Spices: A Pinch of Health

December 26, 2022 at 10:31 a.m.
Chai: This phytochemical rich tea is a nice digestive after a heavy meal
Chai: This phytochemical rich tea is a nice digestive after a heavy meal

...by Anita Bermann

What would our life be like without spice? Take away the ubiquitous fragrances of cinnamon and nutmeg in pumpkin pie, the transporting odor of cloves wafting from a mug of warm cider, or the sharp, refreshing burst of peppermint in a candy cane, and the holiday season simply loses some of its resonance.

Spices have always had the power to transport us, but did you know that spices have medicinal properties, and can carry us a long way toward better health?

American cuisine is light on the spice, but countries like India and China use spices liberally to stimulate digestion, calm an upset stomach, and much more. Spices are the berries, roots and seeds of plants, typically dried (cinnamon, for example), as compared to herbs, which are leafy plant parts (such as peppermint). Often we think of “spicy” food as hot, but spices are simply aromatic, and can impart a diverse range of flavors, colors and scents to food, as well as many health benefits.

This winter, as fresh produce becomes scarce, turn to spices to get a daily dose of protective phytochemicals. Exotic spices can be found at Asian or Mexican grocers, or buy online from trusted companies like Mountain Rose Herbs: www.mountainroseherbs. com. [NOTE –choose spice sources carefully as some spices can carry contamination. Reputable suppliers are transparent about sources and take extra steps to ensure quality. Consider looking for certified organic, fair trade, American sources which offer more government oversight, and a chemical-free facility.].

A few spice superstars to try:
Black Pepper. Yes, black pepper is a wonderful place to start spicing! Black pepper is the source of piperine: The compound that causes sneezing when inhaled also stimulates the pancreas to produce digestive enzymes for your meal. Pepper is used in traditional Chinese medicine to relieve diarrhea, but modern studies have also shown it to move food through the GI tract more smoothly, eliminating constipation and reducing the risk of colon cancer.
Cinnamon. With Type II Diabetes on the rise, cinnamon has been getting major attention for its gentle blood sugar balancing effects. Cinnamon has been shown to improve insulin sensitivity and glucose tolerance in both healthy and diabetic individuals. Cinnamon isn’t just for blood sugar, though: This antibacterial spice has been shown to be more effective than amoxicillin against H. pylori infection in the stomach, the bacterial cause of most stomach ulcers and some stomach cancer.
Turmeric. Bright orange turmeric is gaining a reputation as a spice superstar for studies showing its active ingredient, curcumin, to improve the health of almost any organ in the body. Curcumin is most potent as an anti-inflammatory: In animals with arthritis, curcumin reduced cartilage destruction by an astonishing 66 percent and bone destruction by 57 percent. Curcumin also promotes enzymes that detoxify the liver, keeping environmental carcinogens from leading to DNA damage.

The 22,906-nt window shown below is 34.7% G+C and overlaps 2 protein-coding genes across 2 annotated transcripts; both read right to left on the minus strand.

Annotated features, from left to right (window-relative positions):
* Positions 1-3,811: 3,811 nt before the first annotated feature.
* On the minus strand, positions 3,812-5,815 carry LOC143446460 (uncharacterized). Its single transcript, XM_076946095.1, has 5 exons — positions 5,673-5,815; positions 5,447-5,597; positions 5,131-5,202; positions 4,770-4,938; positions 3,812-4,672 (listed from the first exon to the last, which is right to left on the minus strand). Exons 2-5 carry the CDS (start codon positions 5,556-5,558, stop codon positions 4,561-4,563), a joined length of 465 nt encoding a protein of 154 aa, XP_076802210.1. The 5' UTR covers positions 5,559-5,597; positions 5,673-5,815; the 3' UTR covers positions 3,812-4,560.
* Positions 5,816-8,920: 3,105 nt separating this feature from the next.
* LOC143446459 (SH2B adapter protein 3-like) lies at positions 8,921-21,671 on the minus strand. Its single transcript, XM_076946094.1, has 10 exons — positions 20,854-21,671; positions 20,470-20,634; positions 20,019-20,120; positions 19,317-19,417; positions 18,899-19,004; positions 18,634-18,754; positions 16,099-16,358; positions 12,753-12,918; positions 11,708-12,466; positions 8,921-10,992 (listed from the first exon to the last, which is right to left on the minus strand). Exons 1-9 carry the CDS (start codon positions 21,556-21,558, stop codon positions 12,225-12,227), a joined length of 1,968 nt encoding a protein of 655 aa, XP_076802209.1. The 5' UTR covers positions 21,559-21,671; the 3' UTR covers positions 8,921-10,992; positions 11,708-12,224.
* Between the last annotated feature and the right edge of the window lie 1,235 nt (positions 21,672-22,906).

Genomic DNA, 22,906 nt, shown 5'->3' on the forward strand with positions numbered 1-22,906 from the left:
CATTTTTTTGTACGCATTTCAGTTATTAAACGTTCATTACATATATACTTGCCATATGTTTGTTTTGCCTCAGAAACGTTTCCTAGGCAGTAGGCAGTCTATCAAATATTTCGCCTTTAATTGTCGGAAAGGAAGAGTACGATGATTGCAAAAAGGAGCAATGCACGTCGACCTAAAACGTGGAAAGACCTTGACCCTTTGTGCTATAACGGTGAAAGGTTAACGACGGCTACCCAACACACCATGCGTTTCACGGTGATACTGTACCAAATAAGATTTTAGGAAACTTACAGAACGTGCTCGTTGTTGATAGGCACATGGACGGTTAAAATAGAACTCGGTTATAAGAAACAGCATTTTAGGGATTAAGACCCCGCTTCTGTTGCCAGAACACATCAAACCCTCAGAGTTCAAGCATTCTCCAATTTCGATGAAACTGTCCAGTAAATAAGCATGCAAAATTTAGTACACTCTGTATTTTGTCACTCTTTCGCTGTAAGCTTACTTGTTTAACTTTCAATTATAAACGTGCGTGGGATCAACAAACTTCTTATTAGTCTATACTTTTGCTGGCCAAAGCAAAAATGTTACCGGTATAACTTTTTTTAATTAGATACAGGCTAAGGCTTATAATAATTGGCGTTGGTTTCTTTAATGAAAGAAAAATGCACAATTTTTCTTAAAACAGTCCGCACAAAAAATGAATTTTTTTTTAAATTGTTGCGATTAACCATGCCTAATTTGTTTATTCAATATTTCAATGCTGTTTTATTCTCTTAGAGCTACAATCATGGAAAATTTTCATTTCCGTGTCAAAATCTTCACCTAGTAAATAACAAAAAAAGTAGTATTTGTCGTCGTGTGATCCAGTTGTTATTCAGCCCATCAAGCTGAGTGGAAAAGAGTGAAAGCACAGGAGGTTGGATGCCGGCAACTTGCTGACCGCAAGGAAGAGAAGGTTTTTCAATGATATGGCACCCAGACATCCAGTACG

Fennel Seed. This distinctive licorice-tasting spice is used in folk medicine to soothe digestive upset of all kinds, especially gas and bloating. In one study, 96 percent of patients with irritable bowel disease who took a fennel supplement experienced pain reduction within 15 days. Fennel seed has special benefits for seniors, too: It has similar activity on the brain as the Alzheimer’s drug donepezil, and has been shown to decrease the intraocular pressure that can lead to glaucoma.
Asafetida. This malodorous spice is used in India to digest beans and lentils without gas, but its strong smell is a reminder of its serious flu-fighting ability. In the Spanish Flu Epidemic of 1918, people wore asafetida necklaces to stave off infection. In 2009, researchers found that it could kill swine flu in the lab, and asafetida is in development as a possible flu medicine.

For more information, check out Healing Spices by Bharat Aggarwal, PhD.

This article is courtesy of non-profit, accredited Bastyr University (bastyr.edu). Bastyr offers multiple degrees in the natural health sciences, and clinical training at Bastyr Center for Natural Health (bastyrcenter.org), the region’s largest natural medicine clinic.

RECIPE: Winter Spice Chai

This phytochemical rich tea is a nice digestive after a heavy meal. 



10 cinnamon sticks

5 tablespoons whole cardamom pods

5 tablespoons dried rosehips

5 tablespoons fennel seeds

3 tablespoons plus 1 teaspoon dried ginger

5 teaspoons whole cloves

Break cinnamon sticks into at least four pieces with a mallet or back of a heavy spoon. Use the same tool or a mortar and pestle to break open the cardamom pods to expose their seeds. 
Mix cinnamon, cardamom seeds, and remaining spices together. Pack into 10 paper tea filters, if desired. Store loose tea or bags in an airtight container until ready to use. 
 To brew: Use one bag or 1 tablespoon loose tea per cup. Steep in hot water, covered, at least 10 minutes before consuming.  

Preparation Time: 
15 minutes 
10 mugs of tea 
Copyright 2013, A. Bermann, Original recipe
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